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Confinement as brainwashing?

Just a rapid thought, between nappies and other reproductive tasks :-)

The practice of postpartum (i.e. after the birth) confinement is common in Malaysia, and basically means that after the birth the mother is confined to the home, or a room, and has to eat certain foods, follow certain practices (such as not bathing), and so on. For more information on the Chinese version try: "Zuo Yue", Chinese Postpartum Confinement?, and ‘Doing the month’: Ancient tradition meets modern motherhood.

Anyway, the principle seems fine: the mother is able to rest and recuperate, concentrate on getting breastfeeding going and learning how to deal with the baby. Some traditions may have made sense once upon a time: e.g. no bathing for a month - imagine in a rural setting, water can be dirty, it has to be fetched, and someone suggested to us that it was also a suitable 'contraceptive' to keep the lusty husband at bay!

But others - such as a diet very low on vegetables and fruit, high on meat, ginger (thought to exacerbate jaundice in newborns) and herbs - does not make sense. Especially the no fruit and veg for the first ten days (or something like that).

Also: being confined. Literally sometimes. A friend of a friend had to stay in one room for thirty days! Not allowed out. Now that's a good way to induce postpartum depression if you ask me!

Anyway, back to the title. Being confined to a room for a month is a form of sensory deprivation. Coupled with the high stress of dealing with a newborn, the lack of sleep, and a different diet, it could actually be said to resemble a 'brainwashing' programme. Maybe, that is one function of confinement - a liminal period that realigns the mother as an extension of the child, enforcing her subsidiary role as reproductive organ rather than autonomous individual.

Just a thought...


Ever since I’ve been in Malaysia, I've heard people talking about foods being 'heaty' – e.g. someone will say 'Don't eat [insert type of food here] when you have the flu because it's heaty', or something like that. Recently, I finally discovered what 'heatiness' really is – I was out in the sun for a bit too long one day, and got some sunburn: then, after a few days, I noticed that I kept feeling a bit uncomfortable - overheated, an unpleasant feeling in my stomach, and a bit tired. But even if I turned the aircon on and had a nap, for example, I still felt too much 'internal heat'. Suddenly it dawned on me - I was suffering from 'heatiness'! (Another symptom was an itchy neck. I didn't connect to it at the time, but later someone told me it was typical of heatiness - apparently you can even end up with boils on the neck).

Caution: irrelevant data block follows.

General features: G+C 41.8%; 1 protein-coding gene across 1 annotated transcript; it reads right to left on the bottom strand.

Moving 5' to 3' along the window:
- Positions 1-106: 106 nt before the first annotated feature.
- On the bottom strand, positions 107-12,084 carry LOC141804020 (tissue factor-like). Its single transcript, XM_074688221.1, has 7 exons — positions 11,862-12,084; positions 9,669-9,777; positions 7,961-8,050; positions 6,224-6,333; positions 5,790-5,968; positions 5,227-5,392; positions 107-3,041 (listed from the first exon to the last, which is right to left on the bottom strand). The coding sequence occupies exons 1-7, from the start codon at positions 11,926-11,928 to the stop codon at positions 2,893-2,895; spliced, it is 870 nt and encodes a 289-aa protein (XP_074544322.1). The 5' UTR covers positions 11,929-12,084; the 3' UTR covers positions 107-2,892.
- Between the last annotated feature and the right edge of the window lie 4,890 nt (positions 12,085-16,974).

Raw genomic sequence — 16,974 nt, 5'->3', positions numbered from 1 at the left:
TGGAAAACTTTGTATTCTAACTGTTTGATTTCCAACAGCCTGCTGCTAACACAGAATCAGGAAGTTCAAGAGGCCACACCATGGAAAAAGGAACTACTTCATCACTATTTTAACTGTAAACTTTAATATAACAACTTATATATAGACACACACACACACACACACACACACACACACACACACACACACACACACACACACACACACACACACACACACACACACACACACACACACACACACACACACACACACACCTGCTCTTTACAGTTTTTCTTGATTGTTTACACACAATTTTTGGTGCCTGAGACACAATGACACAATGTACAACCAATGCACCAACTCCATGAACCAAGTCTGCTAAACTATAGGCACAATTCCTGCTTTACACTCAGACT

Anyway, so WW got some herbs from the Chinese herbalist - I boiled it all up and drunk a big glass or two every day for a week or so, and felt better.

Some time before that, I had received a free bottle of Cool Rhino which is meant to be a cooling drink (apparently it's rebranded 'Three Legs Cooling Water'). I was curious about the main ingredients Gypsum fibrosum, and 'calcitum', and on what basis they are meant to be 'cooling'.
Cool Rhino cooling drink with Gypsum fibrosum

Gypsum fibrosum, is known as a 'stone drug' - i.e. it is a mineral (it's also used in building!) which has beneficial health properties. Investigation of the use of minerals in medicine was particularly common amongst Taoist alchemists who sought immortality, and knowledge of its use goes as far back as Ge Hong's (281 -341 AD), book Bao Pu Zi's Inner Treatise ("Discovering Chinese Mineral Drugs")
"Raw gypsum (Gypsum Fibrosum) has been shown to have an antipyretic effect, that is, it can be used to reduce fever. However, pure manufactured gypsum does not display this property. This suggests that the antipyretic effect is produced by one or more of the impurities normally associated with gypsum in its raw state (Guo et al, 1958)." ("Discovering Chinese Mineral Drugs")

In its prepared form it is known as Gypsum Fibrosum Preparata or Duan Shi Gao.

I noticed dosages "9-30 grams, up to 90 grams for very high fever", or "10-50 grams"; in the bottle there is 90mg, so I can't imagine there is much chance of overdosing, even if you take 4 times a day as they recommend.

As study on rats shows that it "can accelerate the formation of collagenoblast and micrangium in wounds, and the proliferation of granulation tissues, thus promoting the skin wounds to healing" (Source) (whatever that means :-S)

Calcitum, or Han Shui Shi, is also apparently good for relieving heat. The recommended dosages are also well above the 45mg in each bottle of Cool Rhino ( "9-30 grams" and "3-10 qian" – 1 'qian' is 5 grams). I think 'calcitum' is basically the same as calcium, which is also a mineral.

Basically – it seems that traditional Chinese medicine does support the use of these ingredients for heatiness, but at much higher doses than there is in Cool Rhino. As for me, unfortunately I did not have it at the time I had heatiness, but I had previously got round to testing it one day when I was feeling hot after working in the garden. It was not chilled, but I can’t say I felt any different… My advice is, if you want relief from heatiness – go to a herbalist and chuck down the bitter stuff!

Here are some resources on Chinese medicine
The Essentials of Chinese Medicine
• A detailed explanation of different “Herbs that clear Heat”
• What looks like an authoritative Introduction to Chinese Herbology